7. Could you give an example of a typical trade in your fund and the rationale behind it?
    We do not have any typical trade, however, we do have typical style characteristics in our investments that should generally dominate. You will tend to see a focus on companies with market leadership, strong growth prospects and better-than-average profitability. Specific trades will be largely driven by changes to our research recommendations which are bottom-up driven.
  8. Compared to funds that are using similar strategies, are there any differences between your strategy and theirs? What is your element of differentiation?

    We will restrict our comments to our fund/strategies.

    We are style-agnostic, focusing on finding quality companies at reasonable valuations. These companies should be able to deliver long-term total returns of 15% per annum. Our systematic analysis of companies has consistently generated outperformance, largely attributable to stock selection.
    Our portfolio managers are also research analysts for their respective sectors for which they conduct in-depth company research. Company visits are key in our research work. Secondary sources of information from industry studies, sell-side research, attendance at seminars and conferences provide further data. There is consistent and a high level of interaction among sector specialists.
    Our portfolio managers perform fundamental and valuation analysis of companies within their coverage.  Specifically they:
    • have a thorough understanding of a company's businesses, its earnings and cash flow dynamics.
    • are familiar with the industry the company is involved in and monitor developments in the industry as they affect the company's operations and prospects.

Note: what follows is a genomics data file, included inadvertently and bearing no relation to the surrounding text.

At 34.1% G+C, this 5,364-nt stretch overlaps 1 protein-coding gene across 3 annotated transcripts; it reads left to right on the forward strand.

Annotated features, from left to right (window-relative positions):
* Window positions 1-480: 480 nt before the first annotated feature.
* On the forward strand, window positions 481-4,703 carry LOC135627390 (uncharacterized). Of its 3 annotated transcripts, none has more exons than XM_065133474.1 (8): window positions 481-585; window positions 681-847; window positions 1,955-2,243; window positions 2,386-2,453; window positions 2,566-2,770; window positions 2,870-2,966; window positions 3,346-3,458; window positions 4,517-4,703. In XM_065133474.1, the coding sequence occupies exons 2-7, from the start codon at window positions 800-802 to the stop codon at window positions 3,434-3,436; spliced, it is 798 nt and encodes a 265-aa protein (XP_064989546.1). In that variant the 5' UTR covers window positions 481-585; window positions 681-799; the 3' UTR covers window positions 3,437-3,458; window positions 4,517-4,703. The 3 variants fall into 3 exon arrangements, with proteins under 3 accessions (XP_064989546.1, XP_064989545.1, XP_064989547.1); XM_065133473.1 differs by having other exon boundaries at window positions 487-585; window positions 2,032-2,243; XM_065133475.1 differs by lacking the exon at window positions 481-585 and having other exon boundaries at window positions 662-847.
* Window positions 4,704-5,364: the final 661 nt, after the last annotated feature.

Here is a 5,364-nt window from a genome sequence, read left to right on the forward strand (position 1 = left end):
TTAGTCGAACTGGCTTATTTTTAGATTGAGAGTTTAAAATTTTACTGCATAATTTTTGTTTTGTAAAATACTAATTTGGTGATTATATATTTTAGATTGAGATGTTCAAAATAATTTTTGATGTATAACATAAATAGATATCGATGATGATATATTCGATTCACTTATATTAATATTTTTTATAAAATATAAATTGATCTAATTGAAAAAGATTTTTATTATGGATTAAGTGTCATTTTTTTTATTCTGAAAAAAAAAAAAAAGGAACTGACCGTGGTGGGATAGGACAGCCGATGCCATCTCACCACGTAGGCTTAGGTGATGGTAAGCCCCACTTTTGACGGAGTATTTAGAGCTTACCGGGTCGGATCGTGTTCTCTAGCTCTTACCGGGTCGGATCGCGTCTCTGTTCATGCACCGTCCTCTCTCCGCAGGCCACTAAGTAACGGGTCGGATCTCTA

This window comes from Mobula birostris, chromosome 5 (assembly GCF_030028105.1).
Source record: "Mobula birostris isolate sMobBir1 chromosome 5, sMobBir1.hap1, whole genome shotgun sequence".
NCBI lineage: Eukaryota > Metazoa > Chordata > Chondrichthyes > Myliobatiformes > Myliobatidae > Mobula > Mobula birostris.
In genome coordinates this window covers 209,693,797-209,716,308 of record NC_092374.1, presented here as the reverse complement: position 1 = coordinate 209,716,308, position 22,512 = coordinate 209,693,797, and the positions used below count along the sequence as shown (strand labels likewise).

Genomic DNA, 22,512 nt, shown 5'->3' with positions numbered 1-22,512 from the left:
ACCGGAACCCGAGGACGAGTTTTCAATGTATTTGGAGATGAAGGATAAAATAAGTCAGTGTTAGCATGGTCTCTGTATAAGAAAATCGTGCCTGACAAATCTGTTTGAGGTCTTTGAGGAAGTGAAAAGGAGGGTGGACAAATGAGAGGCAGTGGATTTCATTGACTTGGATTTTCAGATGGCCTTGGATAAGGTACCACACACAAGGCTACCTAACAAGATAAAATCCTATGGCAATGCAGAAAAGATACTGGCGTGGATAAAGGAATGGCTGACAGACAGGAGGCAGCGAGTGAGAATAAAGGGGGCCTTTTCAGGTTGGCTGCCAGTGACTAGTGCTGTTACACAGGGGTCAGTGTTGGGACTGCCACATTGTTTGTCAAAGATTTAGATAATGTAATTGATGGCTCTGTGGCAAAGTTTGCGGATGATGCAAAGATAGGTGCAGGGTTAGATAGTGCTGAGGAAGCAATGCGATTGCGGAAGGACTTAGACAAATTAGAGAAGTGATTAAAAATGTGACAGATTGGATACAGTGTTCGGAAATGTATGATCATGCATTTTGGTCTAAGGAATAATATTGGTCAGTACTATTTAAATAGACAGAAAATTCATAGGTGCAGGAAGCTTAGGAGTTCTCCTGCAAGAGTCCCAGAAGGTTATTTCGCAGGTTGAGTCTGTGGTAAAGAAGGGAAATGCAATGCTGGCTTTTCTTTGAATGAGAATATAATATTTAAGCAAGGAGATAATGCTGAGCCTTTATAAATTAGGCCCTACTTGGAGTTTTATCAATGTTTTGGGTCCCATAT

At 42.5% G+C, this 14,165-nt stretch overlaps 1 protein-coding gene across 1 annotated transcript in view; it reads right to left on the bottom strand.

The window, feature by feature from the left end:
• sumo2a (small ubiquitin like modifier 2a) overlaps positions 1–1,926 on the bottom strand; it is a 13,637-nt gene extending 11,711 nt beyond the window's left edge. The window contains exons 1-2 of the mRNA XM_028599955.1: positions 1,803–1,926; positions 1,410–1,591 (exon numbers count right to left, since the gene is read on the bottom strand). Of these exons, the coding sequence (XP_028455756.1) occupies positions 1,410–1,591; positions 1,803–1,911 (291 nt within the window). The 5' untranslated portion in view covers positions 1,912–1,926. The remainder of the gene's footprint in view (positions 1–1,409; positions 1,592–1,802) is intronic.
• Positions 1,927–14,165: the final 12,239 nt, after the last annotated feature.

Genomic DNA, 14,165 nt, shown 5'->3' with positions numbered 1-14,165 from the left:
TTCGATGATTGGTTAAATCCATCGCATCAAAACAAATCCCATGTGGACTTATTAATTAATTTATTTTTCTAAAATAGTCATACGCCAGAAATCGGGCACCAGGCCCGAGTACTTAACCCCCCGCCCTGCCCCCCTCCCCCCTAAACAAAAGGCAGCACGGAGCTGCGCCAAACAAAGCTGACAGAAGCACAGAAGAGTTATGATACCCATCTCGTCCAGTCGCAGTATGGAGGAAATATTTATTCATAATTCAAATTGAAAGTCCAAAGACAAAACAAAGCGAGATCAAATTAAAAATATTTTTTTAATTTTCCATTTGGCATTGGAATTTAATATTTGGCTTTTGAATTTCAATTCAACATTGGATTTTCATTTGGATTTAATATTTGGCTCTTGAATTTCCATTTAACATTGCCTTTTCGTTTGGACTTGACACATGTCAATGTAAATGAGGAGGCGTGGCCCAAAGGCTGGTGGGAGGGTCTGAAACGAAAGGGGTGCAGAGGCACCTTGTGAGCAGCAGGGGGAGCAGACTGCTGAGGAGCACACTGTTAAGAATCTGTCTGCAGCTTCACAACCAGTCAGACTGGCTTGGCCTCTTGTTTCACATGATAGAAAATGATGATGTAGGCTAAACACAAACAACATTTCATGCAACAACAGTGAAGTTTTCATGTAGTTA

• assess the quality of the management and its corporate governance practices.
    • value the company's securities based on a sound and thorough understanding of its businesses, growth prospects and competitive position.
    • monitor the company's progress, stock performance and update the relevant parties of such developments.
    • recommend securities for inclusion into, or exit out of holdings as and when appropriate, giving justifications.
  9. How is the fund structured to comply with Shariah principles?  How often is this reviewed?

    The manager receives monthly updates from Dow Jones, which includes all details for the Index. Any investments made should be from within the benchmark or with the specific approval from the Shariah board. Existing holdings are reviewed monthly to ensure that any changes to the benchmark that may result in a holding becoming non-Shariah are rectified to align with the new policy.

    For fixed income instruments, the manager selects from a list of approved Islamic securities issued in the local debt market. All Islamic issuance will have their independent Shariah advisors appointed to ensure that the structuring of the debt issuance complies with Islamic principles. In addition, Islamic principles used in the structuring need to be disclosed in the Information Memorandum.  
  10. Is Shariah compliance considered as part of your investment strategy (ie stock selection, industry screening, etc) or risk management approach (ie audit review, corporate policy, etc)?

    Absolutely. As described above, the portfolio manager reviews the portfolio to ensure Shariah compliance. Similarly, the firms' compliance teams will conduct an independent check for compliance.

  11. Overall, what have been the key challenges in developing this offering?

    In terms of delivering a global Shariah-compliant equity product, there has been no major issue/change to the firms' research process. However, the model portfolio construction process does differ in accordance with benchmark consideration, and the portfolio management process is designed with additional elements to ensure compliance with Shariah principles, namely via the introduction of a screen for compliance.

Contact Details 
Ho Seng Yee
OSK-UOB Unit Trust Management Bhd
+60 3 2164 3036